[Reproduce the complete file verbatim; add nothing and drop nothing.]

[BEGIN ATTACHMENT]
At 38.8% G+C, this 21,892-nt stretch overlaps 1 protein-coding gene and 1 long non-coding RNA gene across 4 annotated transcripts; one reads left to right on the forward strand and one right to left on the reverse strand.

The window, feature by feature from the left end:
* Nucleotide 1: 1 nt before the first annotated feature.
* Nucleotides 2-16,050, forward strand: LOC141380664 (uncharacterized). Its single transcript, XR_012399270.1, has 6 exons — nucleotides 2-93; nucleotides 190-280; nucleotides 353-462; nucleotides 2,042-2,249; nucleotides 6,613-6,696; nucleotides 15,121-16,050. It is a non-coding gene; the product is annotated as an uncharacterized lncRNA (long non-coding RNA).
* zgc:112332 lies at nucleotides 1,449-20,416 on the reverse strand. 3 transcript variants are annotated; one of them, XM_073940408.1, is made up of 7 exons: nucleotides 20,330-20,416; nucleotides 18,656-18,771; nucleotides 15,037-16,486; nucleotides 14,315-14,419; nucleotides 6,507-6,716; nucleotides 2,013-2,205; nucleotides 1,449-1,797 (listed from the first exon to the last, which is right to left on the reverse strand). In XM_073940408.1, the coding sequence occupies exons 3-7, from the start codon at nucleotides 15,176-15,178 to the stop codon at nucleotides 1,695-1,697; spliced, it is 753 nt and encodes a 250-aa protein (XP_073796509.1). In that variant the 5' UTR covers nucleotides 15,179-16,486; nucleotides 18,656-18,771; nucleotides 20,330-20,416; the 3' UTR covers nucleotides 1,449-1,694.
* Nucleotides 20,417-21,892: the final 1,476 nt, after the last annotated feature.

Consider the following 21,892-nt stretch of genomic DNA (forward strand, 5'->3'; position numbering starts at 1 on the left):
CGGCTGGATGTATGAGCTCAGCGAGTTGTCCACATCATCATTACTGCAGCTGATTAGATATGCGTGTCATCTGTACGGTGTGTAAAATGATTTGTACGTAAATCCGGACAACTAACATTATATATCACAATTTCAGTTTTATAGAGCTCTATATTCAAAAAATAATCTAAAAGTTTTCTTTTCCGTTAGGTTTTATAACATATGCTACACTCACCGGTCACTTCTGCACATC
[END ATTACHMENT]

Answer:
At 38.8% G+C, this 21,892-nt stretch overlaps 1 protein-coding gene and 1 long non-coding RNA gene across 4 annotated transcripts; one reads left to right on the forward strand and one right to left on the reverse strand.

The window, feature by feature from the left end:
* Nucleotide 1: 1 nt before the first annotated feature.
* Nucleotides 2-16,050, forward strand: LOC141380664 (uncharacterized). Its single transcript, XR_012399270.1, has 6 exons — nucleotides 2-93; nucleotides 190-280; nucleotides 353-462; nucleotides 2,042-2,249; nucleotides 6,613-6,696; nucleotides 15,121-16,050. It is a non-coding gene; the product is annotated as an uncharacterized lncRNA (long non-coding RNA).
* zgc:112332 lies at nucleotides 1,449-20,416 on the reverse strand. 3 transcript variants are annotated; one of them, XM_073940408.1, is made up of 7 exons: nucleotides 20,330-20,416; nucleotides 18,656-18,771; nucleotides 15,037-16,486; nucleotides 14,315-14,419; nucleotides 6,507-6,716; nucleotides 2,013-2,205; nucleotides 1,449-1,797 (listed from the first exon to the last, which is right to left on the reverse strand). In XM_073940408.1, the coding sequence occupies exons 3-7, from the start codon at nucleotides 15,176-15,178 to the stop codon at nucleotides 1,695-1,697; spliced, it is 753 nt and encodes a 250-aa protein (XP_073796509.1). In that variant the 5' UTR covers nucleotides 15,179-16,486; nucleotides 18,656-18,771; nucleotides 20,330-20,416; the 3' UTR covers nucleotides 1,449-1,694.
* Nucleotides 20,417-21,892: the final 1,476 nt, after the last annotated feature.

Consider the following 21,892-nt stretch of genomic DNA (forward strand, 5'->3'; position numbering starts at 1 on the left):
CGGCTGGATGTATGAGCTCAGCGAGTTGTCCACATCATCATTACTGCAGCTGATTAGATATGCGTGTCATCTGTACGGTGTGTAAAATGATTTGTACGTAAATCCGGACAACTAACATTATATATCACAATTTCAGTTTTATAGAGCTCTATATTCAAAAAATAATCTAAAAGTTTTCTTTTCCGTTAGGTTTTATAACATATGCTACACTCACCGGTCACTTCTGCACATC